Incident Response, TDR

Microsoft report explores dangers of running expired security software

Operating a computer with an expired security product is practically as unsafe as operating a system without security software at all – that is one of the key takeaways from the Microsoft Security Intelligence Report 17, which was released on Tuesday.

According to statistics in the lengthy study, non-domain computers running Windows 8 and Windows 8.1 with updated real-time security software reported a 0.6 percent infection rate, whereas systems with expired protections reported a 2.2 percent infection rate, and systems with no protections reported a 2.4 percent infection rate.

Roughly 10 percent of non-domain Windows 8 and Windows 8.1 computers are running expired security software, the report shows.

One of the big reasons why users are running expired security products is because they often purchase PCs that come preloaded with trial versions of anti-malware solutions, which typically expire within a month or so, the report indicates.

“Cybercriminals change the structure of their malware frequently using automated tools,” Wolfgang Kandek, CTO of Qualys, told in a Monday email correspondence. “Signature-based tools have a hard time keeping up with the attackers and if one does not have access to updates the protective effect quickly disappears.”

The report also touches on the challenges of securing account credentials, which are often compromised by attackers in bulk through breaches of websites, but also through malware infections and phishing attacks.  

“Users can protect themselves by not reusing passwords, most likely with the help of a password manager to be able to manage the hundreds of accounts and passwords that we manage in our everyday lives,” Kandek said. “However the best solution to the problem is the adoption of multi-factor authentication, i.e. getting a login code through SMS or generating a one-time code through a special application.”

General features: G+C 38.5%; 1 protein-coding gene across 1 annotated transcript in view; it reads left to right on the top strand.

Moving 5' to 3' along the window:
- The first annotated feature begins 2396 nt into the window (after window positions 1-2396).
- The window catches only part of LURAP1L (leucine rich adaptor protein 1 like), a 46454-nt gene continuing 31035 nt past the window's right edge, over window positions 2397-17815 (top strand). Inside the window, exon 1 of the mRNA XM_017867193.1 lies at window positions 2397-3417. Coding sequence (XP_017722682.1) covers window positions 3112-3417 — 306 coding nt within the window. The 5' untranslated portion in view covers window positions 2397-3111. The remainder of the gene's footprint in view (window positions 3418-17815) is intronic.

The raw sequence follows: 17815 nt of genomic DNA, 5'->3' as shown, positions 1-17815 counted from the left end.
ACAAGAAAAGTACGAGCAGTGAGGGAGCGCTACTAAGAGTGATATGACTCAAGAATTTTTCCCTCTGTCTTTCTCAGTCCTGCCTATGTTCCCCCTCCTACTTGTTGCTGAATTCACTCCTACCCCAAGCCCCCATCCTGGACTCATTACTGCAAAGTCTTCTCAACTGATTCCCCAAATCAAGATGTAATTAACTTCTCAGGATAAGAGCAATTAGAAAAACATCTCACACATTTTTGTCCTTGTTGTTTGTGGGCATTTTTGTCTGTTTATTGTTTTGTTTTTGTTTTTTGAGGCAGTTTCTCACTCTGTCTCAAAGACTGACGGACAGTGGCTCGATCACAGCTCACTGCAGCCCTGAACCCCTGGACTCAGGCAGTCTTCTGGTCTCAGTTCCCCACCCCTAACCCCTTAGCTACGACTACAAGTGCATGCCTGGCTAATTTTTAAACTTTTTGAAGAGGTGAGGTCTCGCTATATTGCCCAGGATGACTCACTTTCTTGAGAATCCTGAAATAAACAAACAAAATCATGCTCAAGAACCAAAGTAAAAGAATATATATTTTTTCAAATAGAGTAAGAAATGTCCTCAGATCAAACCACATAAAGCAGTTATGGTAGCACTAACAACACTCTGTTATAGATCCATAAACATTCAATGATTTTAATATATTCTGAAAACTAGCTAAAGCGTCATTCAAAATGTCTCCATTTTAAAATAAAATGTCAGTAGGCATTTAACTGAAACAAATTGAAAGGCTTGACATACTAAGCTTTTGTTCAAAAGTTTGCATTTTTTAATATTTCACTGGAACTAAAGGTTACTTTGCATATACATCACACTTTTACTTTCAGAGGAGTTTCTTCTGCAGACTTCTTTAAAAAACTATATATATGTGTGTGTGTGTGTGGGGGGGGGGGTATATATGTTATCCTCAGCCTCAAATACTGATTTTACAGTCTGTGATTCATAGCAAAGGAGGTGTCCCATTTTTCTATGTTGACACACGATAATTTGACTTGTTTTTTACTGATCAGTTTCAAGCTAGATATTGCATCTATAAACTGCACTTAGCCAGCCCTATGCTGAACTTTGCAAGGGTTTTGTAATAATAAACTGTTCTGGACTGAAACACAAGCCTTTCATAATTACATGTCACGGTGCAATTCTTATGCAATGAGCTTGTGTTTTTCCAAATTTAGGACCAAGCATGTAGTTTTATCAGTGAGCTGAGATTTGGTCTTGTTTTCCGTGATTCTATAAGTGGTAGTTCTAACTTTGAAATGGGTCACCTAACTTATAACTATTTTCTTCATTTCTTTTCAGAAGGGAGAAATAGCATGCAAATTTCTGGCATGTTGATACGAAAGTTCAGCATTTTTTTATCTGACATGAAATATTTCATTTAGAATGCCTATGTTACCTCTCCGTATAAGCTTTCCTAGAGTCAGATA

Additionally, the report explores some of the efforts being taken by Microsoft to combat malware – notably through its Digital Crimes Unit (DCU), which collaborates with law enforcement, government, and other organizations.

Within the last 180 days, DCU was involved in the disruption of MSIL/Bladabindi and VBS/Jenxcus, malware developed by individuals in Algeria and Kuwait that infected millions of Microsoft users, the report indicates, adding DCU also helped disrupt Win32/Caphaw, a banking trojan – also known as Shylock – that primarily targeted financial institutions in the UK.

“The coordination across the law enforcement domains in different countries that are involved is substantial and significant groundwork has to be laid to generate the necessary contacts and trust relationships,” Kandek said. “In the end, cybercriminals have to know that police can catch up with them and that their actions have serious penalties.”

The extensive Microsoft Security Intelligence Report goes on to cover a variety of threats, including vulnerabilities, exploits, malware, email threats and malicious websites, as well as mitigating risk.

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